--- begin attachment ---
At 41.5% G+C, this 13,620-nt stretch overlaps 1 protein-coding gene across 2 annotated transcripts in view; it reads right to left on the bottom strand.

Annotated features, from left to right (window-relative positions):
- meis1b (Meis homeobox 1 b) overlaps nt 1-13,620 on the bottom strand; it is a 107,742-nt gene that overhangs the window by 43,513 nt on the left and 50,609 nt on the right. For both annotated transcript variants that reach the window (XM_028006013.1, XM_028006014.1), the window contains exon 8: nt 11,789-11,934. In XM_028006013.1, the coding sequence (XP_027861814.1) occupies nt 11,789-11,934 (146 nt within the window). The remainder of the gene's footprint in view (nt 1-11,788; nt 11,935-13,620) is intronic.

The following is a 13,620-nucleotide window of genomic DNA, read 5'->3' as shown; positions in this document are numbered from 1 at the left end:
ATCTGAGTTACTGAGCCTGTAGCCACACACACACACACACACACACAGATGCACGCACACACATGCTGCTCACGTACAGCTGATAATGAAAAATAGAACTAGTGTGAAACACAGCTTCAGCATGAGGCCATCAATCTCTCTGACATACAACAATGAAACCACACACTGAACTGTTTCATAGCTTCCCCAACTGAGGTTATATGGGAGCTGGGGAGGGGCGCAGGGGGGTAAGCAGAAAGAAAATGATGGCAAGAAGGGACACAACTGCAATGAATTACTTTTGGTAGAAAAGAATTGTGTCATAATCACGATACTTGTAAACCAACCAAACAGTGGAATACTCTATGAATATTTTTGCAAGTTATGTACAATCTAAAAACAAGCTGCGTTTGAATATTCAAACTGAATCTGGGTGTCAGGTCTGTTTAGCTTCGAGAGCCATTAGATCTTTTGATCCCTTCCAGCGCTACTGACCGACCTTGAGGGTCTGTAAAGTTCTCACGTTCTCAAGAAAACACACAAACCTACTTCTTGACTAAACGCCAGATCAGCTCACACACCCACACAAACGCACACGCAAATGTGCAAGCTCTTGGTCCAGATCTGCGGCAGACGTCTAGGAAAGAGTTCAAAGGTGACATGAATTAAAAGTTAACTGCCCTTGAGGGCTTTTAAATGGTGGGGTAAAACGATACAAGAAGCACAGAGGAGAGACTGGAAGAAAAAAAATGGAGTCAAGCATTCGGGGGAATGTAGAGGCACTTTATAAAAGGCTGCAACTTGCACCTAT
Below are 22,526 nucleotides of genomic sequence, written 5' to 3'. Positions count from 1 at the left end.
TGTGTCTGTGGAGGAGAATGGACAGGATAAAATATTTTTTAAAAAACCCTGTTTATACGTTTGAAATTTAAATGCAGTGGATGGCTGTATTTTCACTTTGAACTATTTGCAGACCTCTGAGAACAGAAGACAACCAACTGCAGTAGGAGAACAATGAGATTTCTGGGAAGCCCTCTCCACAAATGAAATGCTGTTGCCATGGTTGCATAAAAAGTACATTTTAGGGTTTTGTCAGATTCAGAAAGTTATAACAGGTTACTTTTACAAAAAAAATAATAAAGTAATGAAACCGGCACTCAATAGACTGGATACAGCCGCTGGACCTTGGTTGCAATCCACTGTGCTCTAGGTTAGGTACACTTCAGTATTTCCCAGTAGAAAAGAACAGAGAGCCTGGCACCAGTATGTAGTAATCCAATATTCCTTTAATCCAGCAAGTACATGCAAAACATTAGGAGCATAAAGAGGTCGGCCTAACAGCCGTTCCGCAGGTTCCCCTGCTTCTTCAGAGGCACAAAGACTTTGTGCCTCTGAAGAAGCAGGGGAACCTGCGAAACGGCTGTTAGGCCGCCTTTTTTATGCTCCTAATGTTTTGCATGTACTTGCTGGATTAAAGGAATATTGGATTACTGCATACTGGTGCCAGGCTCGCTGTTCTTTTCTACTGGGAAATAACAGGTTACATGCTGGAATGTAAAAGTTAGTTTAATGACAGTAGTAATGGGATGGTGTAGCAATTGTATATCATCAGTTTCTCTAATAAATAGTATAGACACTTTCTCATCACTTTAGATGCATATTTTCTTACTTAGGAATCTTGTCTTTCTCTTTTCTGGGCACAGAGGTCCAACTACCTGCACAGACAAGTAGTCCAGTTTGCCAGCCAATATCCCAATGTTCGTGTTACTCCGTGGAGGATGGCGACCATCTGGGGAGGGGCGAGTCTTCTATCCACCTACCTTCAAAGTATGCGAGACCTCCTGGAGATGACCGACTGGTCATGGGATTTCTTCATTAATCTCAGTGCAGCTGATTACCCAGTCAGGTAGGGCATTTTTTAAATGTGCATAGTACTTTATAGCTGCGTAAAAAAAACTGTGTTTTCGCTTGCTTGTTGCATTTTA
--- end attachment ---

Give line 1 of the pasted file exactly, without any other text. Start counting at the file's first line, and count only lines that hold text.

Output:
At 41.5% G+C, this 13,620-nt stretch overlaps 1 protein-coding gene across 2 annotated transcripts in view; it reads right to left on the bottom strand.